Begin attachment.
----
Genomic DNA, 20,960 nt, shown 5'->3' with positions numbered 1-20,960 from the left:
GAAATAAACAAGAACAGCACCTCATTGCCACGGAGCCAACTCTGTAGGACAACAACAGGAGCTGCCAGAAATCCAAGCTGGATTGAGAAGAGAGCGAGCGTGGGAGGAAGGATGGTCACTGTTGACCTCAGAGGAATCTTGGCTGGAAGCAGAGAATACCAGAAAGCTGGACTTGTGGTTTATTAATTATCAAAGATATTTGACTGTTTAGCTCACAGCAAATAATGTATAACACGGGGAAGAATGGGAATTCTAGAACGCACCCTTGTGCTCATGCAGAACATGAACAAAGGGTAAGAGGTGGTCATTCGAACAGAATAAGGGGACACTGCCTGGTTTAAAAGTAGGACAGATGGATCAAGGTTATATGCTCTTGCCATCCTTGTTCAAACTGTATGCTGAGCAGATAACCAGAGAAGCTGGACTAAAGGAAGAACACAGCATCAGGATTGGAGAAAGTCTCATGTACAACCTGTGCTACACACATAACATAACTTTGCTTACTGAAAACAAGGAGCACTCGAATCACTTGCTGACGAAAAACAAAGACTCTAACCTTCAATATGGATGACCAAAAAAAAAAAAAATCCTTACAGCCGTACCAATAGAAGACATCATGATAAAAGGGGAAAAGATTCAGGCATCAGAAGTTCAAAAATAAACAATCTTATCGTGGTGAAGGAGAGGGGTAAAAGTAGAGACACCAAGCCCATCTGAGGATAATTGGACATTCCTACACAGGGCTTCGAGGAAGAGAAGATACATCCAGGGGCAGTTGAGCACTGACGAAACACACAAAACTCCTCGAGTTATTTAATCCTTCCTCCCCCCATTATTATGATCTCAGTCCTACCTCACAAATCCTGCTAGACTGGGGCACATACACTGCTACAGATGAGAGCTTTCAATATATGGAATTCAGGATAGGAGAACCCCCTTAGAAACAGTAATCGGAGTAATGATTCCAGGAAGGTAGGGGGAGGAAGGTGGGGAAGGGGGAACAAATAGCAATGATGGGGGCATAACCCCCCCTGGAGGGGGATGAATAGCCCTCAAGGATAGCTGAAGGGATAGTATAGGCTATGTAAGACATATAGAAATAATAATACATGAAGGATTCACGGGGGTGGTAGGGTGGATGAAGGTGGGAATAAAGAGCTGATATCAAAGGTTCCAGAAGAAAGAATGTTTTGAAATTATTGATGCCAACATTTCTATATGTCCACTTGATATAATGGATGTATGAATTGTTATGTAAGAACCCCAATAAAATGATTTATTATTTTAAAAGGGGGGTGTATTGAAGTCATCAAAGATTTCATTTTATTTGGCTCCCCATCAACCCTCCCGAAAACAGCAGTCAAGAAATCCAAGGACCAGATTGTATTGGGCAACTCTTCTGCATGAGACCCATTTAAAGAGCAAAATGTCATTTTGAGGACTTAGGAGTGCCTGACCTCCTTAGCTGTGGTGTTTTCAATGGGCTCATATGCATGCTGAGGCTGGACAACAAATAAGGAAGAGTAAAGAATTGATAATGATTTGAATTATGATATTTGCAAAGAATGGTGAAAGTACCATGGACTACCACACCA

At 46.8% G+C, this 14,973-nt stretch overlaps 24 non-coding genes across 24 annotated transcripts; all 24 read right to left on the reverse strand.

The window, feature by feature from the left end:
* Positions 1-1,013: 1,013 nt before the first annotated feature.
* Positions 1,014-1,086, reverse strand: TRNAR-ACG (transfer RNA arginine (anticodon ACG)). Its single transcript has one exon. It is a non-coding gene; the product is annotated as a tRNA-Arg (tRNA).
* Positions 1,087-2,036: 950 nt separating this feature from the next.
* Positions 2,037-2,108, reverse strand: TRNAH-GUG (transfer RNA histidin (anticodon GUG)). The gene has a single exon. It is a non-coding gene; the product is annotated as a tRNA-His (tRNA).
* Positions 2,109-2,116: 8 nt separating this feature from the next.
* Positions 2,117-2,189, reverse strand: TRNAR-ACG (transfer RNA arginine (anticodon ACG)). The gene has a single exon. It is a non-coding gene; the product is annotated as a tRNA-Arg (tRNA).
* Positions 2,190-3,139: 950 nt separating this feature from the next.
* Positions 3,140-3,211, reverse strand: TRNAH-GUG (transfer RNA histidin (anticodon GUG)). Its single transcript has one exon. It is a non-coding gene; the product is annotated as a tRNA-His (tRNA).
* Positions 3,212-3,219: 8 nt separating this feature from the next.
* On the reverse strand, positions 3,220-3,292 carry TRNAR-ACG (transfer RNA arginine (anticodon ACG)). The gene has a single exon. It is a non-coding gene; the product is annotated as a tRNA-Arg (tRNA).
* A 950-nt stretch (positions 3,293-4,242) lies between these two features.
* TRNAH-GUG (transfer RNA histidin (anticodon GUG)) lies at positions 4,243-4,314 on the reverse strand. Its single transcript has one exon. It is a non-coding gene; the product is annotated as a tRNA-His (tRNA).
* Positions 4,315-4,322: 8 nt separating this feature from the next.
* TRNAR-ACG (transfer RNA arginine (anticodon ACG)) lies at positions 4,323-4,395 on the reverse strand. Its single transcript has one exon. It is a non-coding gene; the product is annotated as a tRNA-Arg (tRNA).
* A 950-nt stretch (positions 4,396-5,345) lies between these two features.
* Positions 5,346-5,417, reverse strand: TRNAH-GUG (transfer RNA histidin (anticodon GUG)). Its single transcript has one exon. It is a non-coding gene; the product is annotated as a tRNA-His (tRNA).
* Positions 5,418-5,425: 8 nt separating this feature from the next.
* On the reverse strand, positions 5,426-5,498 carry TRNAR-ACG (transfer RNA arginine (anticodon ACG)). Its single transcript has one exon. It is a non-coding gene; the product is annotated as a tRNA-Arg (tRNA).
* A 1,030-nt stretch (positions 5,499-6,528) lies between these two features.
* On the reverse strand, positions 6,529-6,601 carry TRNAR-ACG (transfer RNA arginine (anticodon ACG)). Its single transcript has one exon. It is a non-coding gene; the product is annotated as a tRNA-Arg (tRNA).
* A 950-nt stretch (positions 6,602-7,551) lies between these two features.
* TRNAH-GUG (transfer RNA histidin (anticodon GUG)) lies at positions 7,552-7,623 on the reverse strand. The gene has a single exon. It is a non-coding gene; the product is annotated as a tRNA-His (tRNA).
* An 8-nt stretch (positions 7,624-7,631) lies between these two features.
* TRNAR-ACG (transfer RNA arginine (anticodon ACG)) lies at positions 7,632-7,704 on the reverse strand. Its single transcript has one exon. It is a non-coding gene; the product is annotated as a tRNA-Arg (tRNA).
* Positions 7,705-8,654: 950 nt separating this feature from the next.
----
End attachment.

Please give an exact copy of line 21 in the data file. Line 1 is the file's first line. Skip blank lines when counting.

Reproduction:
* Positions 5,418-5,425: 8 nt separating this feature from the next.